By Kiana Fitzgerald – Andre Harrell, hip-hop and R&B mogul and founder of the visionary label Uptown Records, has died. He was 59 years old.
The Revolt network, where Harrell worked as vice chairman, confirmed Harrell’s passing in a statement. “Everyone in the REVOLT family is devastated by the loss of our friend, mentor and Vice-Chairman,” the statement read. “Andre’s impact on Hip Hop and the culture and on us has been immeasurable and profound. May he Rest In Peace.”
Harrell was born on Sept. 26, 1960, and raised in the Bronx, N.Y. As a teenager, Harrell formed a hip-hop duo with his high school friend, Alonzo Brown, called Dr. Jekyll & Mr. Hyde (Harrell was the former). The pair saw success with its singles; “Genius Rap,” released in 1981, was their most notable.
In 1983, Harrell met Russell Simmons, who brought him into the fold at his label, Def Jam Records. Within two years, Harrell became vice president and general manager at Def Jam. By 1986, Harrell had left to pursue the creation of his own label, Uptown Records.
Uptown Records became the home of acts that established a new kind of relationship between R&B and hip-hop, one in which the styles of the genres became inextricably enmeshed: Al B. Sure, Mary J. Blige, Jodeci and Guy (which featured a New Jack Swing pioneer in Teddy Riley) were all R&B acts that leaned heavily on the cultural influence of hip-hop, while Heavy D and the Boyz, a hip-hop act, sanded down the jagged edges of rap with soul samples and R&B collaborations, pushing forth the musical ideals of Harrell.
In 1992, MCA made a $50 million multimedia deal with Uptown, giving Harrell the opportunity to produce films, TV shows and movie soundtracks. As a result, the mogul produced the 1991 comedy Strictly Business, starring an up-and-coming Halle Berry and Tommy Davidson. Harrell also executive produced the TV series New York Undercover, which ran during the 1990s.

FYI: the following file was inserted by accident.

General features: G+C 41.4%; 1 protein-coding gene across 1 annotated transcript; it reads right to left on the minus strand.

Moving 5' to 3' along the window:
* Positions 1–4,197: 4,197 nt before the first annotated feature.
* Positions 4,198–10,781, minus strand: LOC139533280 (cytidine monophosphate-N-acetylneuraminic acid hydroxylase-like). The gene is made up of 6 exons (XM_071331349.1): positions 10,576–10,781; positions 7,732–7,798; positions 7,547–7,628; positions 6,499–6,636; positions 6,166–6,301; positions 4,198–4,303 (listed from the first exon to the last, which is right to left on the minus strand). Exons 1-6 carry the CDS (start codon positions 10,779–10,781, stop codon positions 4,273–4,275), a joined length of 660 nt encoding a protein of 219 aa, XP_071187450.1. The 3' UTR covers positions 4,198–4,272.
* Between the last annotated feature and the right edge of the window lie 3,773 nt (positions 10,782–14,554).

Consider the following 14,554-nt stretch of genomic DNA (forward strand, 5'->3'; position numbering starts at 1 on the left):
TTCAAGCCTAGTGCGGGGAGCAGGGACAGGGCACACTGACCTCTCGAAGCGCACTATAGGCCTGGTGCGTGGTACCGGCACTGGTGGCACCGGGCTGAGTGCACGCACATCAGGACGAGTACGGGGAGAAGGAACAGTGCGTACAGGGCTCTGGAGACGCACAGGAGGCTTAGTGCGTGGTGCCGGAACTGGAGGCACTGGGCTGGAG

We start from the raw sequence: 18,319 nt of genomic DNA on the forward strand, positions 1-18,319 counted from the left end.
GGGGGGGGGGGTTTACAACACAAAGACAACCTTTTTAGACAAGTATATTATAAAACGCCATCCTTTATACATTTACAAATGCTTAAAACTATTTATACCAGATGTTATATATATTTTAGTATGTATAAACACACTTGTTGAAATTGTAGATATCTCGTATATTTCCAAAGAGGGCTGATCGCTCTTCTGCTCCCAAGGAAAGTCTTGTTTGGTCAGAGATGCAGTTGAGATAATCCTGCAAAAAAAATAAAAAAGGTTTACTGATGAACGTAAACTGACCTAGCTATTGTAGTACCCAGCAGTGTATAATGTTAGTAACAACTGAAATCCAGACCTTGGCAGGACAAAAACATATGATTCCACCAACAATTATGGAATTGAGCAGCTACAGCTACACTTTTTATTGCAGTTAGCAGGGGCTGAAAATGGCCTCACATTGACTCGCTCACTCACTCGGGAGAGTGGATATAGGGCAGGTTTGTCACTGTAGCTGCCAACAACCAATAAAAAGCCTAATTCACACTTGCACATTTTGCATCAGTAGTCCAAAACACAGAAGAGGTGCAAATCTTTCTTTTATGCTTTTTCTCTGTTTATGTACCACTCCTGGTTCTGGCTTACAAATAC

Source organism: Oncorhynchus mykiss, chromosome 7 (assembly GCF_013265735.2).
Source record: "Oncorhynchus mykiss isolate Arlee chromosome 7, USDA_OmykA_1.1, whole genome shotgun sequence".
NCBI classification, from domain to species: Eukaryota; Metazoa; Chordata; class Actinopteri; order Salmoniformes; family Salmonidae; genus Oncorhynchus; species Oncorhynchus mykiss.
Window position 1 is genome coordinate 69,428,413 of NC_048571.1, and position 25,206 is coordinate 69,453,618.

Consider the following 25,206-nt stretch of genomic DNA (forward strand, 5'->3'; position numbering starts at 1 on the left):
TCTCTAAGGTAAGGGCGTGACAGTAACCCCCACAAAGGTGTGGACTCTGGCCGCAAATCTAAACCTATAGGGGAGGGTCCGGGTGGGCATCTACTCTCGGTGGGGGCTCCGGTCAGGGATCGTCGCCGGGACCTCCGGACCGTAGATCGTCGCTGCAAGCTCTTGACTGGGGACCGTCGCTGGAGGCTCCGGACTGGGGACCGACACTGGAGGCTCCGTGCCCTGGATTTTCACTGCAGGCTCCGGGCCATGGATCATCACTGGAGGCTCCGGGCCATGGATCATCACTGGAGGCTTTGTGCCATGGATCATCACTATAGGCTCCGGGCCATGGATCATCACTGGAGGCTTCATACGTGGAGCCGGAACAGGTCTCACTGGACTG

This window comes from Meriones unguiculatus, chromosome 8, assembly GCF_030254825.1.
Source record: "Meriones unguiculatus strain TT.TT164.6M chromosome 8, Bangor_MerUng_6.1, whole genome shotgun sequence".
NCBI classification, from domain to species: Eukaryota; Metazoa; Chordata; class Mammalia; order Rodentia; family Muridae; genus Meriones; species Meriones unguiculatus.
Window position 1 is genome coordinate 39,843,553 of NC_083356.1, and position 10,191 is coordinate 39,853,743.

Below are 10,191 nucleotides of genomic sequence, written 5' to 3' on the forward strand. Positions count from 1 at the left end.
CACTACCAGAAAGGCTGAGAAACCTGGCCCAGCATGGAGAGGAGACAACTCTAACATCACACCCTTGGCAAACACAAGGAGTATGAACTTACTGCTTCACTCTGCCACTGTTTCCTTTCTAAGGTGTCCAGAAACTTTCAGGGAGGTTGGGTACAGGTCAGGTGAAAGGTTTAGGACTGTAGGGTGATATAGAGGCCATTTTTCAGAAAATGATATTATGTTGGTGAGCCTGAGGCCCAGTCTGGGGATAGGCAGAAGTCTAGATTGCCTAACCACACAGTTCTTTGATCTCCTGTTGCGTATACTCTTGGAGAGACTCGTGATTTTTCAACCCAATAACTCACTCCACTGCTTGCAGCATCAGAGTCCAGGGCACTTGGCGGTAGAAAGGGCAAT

Harrell is known for coining the term “ghetto fabulous,” a phrase that described the aesthetic he was driven to encapsulate: simultaneously relatable and remarkable. Harrell worked to bring that lifestyle to the forefront of mainstream media. “My goal is to bring real black America — just as it is, not watered down — to people everywhere through music, through films, through everything we do,” he told the Los Angeles Times in 1992.
Second to his impact as Uptown Records founder, Harrell is well known as the man who gave Sean “Diddy” Combs, who worked as an intern for the label, his big shot. Combs would later become an A&R at Uptown, scouting acts like the Notorious B.I.G., who would shape the hip-hop and R&B landscape. Combs would later recruit his former boss to work as vice chairman of Revolt, a music network and media company helmed by Combs.
Throughout his career, Harrell was widely considered a tastemaker. In a 2018 interview with Ebro Darden, Harrell explained his self-given purpose at the later stages of his career. “I try to give people direction, in terms of the cultural currency of what things could be.”